The media is full of chatter about the Egyptian coup and a great deal of the mot meaningless verbiage is on the BBC. Still, it’s good to see that the coverage has taken a step-up from the “man on the street”style that dominated the BBC during the fall of Mubarak — it was mostly incoherent taxi drivers ranting in broken English over petrol prices, at the expense of sensible analysis by experts.
Over the past few months the BBC has carried several really thoughtful radio programmes on Egypt. In March, an excellent Analysis programme looked at the history of the Muslim Brotherhood and the many currents within it (it’s 30 minutes long).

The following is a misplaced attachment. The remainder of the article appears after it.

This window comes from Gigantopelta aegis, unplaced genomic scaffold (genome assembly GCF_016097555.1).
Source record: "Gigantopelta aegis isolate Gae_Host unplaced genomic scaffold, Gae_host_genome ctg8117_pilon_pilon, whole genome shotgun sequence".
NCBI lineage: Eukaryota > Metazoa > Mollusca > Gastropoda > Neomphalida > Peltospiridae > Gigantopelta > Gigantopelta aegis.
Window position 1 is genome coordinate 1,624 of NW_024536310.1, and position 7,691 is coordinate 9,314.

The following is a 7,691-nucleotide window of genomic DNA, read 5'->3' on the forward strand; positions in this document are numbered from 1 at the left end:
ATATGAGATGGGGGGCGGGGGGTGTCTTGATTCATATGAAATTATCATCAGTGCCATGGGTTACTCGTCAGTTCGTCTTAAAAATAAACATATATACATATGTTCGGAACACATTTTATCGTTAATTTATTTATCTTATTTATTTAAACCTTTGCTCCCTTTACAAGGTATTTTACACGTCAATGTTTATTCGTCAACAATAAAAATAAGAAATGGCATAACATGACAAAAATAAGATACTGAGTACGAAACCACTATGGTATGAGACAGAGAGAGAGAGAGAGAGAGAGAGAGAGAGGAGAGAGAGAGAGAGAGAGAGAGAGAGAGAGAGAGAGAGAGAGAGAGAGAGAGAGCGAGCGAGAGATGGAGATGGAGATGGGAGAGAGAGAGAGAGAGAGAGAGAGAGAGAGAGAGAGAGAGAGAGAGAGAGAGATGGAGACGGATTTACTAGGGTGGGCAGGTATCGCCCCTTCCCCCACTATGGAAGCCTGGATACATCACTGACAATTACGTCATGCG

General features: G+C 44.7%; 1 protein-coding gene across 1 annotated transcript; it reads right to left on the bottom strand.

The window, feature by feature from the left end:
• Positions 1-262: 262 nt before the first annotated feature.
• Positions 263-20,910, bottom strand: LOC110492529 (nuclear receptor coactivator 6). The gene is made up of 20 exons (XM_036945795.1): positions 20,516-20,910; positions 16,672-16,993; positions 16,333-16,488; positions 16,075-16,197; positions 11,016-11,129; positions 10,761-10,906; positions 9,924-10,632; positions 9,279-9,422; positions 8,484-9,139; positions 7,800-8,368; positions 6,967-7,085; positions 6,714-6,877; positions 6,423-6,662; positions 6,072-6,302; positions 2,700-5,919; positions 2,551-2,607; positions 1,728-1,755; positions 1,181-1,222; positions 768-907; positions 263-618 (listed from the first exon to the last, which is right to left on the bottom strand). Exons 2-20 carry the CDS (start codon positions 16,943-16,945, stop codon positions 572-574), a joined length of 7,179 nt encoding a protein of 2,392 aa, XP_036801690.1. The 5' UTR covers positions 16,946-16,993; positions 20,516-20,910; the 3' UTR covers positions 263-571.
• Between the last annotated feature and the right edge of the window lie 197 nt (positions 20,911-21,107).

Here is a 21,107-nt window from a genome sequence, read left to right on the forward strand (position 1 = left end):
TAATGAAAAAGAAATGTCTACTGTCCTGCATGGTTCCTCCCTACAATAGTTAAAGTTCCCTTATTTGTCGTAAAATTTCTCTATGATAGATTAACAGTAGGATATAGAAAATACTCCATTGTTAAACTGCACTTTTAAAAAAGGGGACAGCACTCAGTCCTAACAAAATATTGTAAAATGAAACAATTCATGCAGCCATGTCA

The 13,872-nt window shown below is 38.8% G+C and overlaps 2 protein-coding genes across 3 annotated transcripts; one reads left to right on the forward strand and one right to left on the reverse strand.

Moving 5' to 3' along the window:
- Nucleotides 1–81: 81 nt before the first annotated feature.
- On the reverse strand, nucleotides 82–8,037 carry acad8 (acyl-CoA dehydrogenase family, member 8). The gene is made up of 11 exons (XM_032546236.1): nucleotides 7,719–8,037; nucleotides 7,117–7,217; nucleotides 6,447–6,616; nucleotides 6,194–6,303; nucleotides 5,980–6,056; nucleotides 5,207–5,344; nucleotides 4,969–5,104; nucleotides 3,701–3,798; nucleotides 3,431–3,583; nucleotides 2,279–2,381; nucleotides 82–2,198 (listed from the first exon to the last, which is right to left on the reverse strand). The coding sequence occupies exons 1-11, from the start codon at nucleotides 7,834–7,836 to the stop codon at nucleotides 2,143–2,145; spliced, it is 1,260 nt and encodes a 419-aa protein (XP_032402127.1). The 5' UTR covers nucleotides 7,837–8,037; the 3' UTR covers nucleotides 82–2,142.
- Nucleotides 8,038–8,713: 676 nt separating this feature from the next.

In April, the BBC had its own post-colonial awakening: why not let an Egyptian cover Egypt instead of sending in a pasty-faced Brit who had to rely on incoherent conversations with taxi drivers? The result was a superb series by BBC journalist Shaimma Khalil which reported on the subtleties and uncertainties of life in post-revolutionary Egypt. Here is the link to the first programme in the series. There are six and each is 30 minutes long. Download them on itunes for your next long train journey. They are really fascinating insights into the issues underlying the news of the past 24 hours.